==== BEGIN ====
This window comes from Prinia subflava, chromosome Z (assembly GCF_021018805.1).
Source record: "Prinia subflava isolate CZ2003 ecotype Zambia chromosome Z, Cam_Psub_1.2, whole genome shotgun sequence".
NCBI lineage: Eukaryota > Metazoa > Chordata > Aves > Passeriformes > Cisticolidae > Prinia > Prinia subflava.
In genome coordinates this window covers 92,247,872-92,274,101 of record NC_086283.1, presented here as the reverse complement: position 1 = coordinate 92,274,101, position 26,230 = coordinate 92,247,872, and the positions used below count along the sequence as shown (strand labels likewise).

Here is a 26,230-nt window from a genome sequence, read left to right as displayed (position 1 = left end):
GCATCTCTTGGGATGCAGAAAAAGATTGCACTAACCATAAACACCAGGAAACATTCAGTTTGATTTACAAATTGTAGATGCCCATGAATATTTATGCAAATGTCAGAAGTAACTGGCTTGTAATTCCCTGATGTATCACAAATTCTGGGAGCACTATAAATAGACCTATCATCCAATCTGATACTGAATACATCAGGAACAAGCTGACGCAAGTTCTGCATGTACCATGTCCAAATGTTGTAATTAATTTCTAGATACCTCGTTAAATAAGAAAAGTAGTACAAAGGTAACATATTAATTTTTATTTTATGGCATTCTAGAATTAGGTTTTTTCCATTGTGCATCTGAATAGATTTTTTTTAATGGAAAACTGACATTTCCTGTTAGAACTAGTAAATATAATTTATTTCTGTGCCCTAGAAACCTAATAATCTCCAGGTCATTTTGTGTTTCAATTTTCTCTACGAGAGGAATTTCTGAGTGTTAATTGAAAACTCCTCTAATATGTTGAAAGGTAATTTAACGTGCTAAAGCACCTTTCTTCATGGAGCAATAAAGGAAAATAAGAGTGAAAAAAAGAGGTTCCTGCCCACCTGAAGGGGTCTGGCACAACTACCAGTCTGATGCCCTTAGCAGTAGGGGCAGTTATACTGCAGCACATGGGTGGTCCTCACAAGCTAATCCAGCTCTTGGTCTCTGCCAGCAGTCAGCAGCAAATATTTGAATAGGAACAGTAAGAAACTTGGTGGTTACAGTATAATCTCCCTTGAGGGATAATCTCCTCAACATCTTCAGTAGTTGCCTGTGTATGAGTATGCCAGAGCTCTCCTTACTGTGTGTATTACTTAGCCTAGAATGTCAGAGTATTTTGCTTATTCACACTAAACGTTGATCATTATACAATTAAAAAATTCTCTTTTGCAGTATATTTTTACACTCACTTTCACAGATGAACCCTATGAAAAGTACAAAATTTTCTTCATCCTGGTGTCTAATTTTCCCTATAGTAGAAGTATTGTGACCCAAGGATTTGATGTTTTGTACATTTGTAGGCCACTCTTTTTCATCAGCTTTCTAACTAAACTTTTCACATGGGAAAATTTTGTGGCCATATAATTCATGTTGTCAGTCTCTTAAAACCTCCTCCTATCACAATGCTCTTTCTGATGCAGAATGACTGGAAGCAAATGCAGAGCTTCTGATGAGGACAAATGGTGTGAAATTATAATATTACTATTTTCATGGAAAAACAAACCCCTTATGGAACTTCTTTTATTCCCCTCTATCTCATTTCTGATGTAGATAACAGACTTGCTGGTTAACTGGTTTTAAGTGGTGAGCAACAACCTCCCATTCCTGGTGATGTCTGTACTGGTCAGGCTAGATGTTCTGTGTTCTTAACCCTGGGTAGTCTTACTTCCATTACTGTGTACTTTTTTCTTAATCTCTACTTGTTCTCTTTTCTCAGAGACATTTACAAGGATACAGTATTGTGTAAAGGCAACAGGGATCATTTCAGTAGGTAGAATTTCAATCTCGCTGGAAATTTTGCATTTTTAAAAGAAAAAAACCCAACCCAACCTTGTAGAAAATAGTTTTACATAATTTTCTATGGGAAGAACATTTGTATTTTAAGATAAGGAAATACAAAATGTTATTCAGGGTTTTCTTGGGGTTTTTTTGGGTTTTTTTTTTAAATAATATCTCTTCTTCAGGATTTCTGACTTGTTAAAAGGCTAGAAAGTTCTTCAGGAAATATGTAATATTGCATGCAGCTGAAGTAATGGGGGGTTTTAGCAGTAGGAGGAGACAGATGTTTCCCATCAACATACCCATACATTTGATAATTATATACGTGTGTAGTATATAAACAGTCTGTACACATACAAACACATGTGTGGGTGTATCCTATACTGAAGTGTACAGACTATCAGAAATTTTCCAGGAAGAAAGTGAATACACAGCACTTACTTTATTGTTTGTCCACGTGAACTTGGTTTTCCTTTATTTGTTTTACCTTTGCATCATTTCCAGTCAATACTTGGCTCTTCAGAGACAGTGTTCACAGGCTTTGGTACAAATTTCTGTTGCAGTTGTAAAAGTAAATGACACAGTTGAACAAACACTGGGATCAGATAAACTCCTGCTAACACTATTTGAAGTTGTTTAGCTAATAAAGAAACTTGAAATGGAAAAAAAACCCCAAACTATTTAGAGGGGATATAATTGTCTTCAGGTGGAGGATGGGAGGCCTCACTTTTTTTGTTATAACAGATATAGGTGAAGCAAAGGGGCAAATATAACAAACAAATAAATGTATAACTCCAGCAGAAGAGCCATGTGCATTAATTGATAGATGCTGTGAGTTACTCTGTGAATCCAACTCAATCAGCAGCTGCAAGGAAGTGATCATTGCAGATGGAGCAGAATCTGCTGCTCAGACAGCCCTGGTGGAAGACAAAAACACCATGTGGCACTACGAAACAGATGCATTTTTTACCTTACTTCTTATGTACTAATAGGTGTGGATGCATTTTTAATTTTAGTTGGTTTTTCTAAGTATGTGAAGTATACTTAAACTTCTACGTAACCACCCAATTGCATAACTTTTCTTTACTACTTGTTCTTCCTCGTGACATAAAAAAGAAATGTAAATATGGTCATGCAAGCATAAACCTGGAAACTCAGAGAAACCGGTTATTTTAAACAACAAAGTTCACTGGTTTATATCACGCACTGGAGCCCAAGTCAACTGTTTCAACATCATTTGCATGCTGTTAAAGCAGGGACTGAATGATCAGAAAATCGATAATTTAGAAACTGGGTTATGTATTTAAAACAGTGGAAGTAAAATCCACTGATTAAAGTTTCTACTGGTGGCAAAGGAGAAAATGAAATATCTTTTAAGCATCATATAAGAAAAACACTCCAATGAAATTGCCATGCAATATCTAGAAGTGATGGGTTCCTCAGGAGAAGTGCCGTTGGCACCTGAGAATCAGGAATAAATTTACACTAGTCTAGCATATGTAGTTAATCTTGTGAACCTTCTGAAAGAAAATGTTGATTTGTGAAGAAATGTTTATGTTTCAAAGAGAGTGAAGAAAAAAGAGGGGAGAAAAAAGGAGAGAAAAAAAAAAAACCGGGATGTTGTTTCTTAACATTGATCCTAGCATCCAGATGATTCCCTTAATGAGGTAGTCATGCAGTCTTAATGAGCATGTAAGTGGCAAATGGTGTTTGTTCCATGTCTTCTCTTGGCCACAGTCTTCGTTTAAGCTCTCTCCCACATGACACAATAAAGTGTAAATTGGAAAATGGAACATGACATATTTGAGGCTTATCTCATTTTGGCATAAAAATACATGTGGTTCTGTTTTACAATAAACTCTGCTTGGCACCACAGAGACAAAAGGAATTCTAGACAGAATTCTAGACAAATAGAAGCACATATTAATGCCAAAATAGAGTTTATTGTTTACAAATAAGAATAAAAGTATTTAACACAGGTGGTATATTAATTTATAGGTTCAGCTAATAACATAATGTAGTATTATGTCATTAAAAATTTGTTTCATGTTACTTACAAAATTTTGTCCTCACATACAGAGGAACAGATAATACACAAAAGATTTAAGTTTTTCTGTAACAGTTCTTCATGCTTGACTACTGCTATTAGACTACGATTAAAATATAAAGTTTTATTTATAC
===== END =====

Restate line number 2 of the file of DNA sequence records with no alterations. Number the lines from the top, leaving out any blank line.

Source record: "Prinia subflava isolate CZ2003 ecotype Zambia chromosome Z, Cam_Psub_1.2, whole genome shotgun sequence".